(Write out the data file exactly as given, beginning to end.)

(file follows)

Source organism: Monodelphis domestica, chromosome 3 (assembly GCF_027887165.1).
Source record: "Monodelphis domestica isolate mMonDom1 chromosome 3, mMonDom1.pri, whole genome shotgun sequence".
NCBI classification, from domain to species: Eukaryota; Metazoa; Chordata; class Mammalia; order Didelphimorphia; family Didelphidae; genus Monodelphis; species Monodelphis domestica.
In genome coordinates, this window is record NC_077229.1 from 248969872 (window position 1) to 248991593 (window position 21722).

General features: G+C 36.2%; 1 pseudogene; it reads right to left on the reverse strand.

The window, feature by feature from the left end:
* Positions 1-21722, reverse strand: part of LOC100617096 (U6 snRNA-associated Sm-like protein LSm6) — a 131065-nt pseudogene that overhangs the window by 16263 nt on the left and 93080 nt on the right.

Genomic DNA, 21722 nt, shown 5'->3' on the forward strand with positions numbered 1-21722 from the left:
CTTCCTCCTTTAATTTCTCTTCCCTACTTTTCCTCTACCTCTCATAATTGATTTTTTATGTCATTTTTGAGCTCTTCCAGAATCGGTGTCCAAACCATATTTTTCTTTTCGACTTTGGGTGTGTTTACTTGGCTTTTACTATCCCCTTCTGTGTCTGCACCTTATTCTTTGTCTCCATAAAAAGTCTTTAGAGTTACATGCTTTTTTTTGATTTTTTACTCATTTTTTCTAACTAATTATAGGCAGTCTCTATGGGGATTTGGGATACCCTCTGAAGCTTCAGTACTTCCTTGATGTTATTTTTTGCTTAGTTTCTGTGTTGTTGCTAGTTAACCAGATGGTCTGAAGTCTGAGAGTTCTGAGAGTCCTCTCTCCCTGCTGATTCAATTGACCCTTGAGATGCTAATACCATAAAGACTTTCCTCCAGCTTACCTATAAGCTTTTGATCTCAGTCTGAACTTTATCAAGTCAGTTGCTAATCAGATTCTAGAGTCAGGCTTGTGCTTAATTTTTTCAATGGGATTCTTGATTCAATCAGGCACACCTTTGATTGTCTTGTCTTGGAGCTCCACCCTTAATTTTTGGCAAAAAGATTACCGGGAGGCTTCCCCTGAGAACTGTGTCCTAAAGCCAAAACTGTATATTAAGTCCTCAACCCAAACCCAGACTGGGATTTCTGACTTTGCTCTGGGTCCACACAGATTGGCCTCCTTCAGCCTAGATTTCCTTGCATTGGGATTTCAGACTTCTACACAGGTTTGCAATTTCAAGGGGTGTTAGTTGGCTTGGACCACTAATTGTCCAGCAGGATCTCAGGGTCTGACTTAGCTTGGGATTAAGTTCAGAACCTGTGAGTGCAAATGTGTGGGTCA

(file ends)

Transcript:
Source organism: Monodelphis domestica, chromosome 3 (assembly GCF_027887165.1).
Source record: "Monodelphis domestica isolate mMonDom1 chromosome 3, mMonDom1.pri, whole genome shotgun sequence".
NCBI classification, from domain to species: Eukaryota; Metazoa; Chordata; class Mammalia; order Didelphimorphia; family Didelphidae; genus Monodelphis; species Monodelphis domestica.
In genome coordinates, this window is record NC_077229.1 from 248969872 (window position 1) to 248991593 (window position 21722).

General features: G+C 36.2%; 1 pseudogene; it reads right to left on the reverse strand.

The window, feature by feature from the left end:
* Positions 1-21722, reverse strand: part of LOC100617096 (U6 snRNA-associated Sm-like protein LSm6) — a 131065-nt pseudogene that overhangs the window by 16263 nt on the left and 93080 nt on the right.

Genomic DNA, 21722 nt, shown 5'->3' on the forward strand with positions numbered 1-21722 from the left:
CTTCCTCCTTTAATTTCTCTTCCCTACTTTTCCTCTACCTCTCATAATTGATTTTTTATGTCATTTTTGAGCTCTTCCAGAATCGGTGTCCAAACCATATTTTTCTTTTCGACTTTGGGTGTGTTTACTTGGCTTTTACTATCCCCTTCTGTGTCTGCACCTTATTCTTTGTCTCCATAAAAAGTCTTTAGAGTTACATGCTTTTTTTTGATTTTTTACTCATTTTTTCTAACTAATTATAGGCAGTCTCTATGGGGATTTGGGATACCCTCTGAAGCTTCAGTACTTCCTTGATGTTATTTTTTGCTTAGTTTCTGTGTTGTTGCTAGTTAACCAGATGGTCTGAAGTCTGAGAGTTCTGAGAGTCCTCTCTCCCTGCTGATTCAATTGACCCTTGAGATGCTAATACCATAAAGACTTTCCTCCAGCTTACCTATAAGCTTTTGATCTCAGTCTGAACTTTATCAAGTCAGTTGCTAATCAGATTCTAGAGTCAGGCTTGTGCTTAATTTTTTCAATGGGATTCTTGATTCAATCAGGCACACCTTTGATTGTCTTGTCTTGGAGCTCCACCCTTAATTTTTGGCAAAAAGATTACCGGGAGGCTTCCCCTGAGAACTGTGTCCTAAAGCCAAAACTGTATATTAAGTCCTCAACCCAAACCCAGACTGGGATTTCTGACTTTGCTCTGGGTCCACACAGATTGGCCTCCTTCAGCCTAGATTTCCTTGCATTGGGATTTCAGACTTCTACACAGGTTTGCAATTTCAAGGGGTGTTAGTTGGCTTGGACCACTAATTGTCCAGCAGGATCTCAGGGTCTGACTTAGCTTGGGATTAAGTTCAGAACCTGTGAGTGCAAATGTGTGGGTCA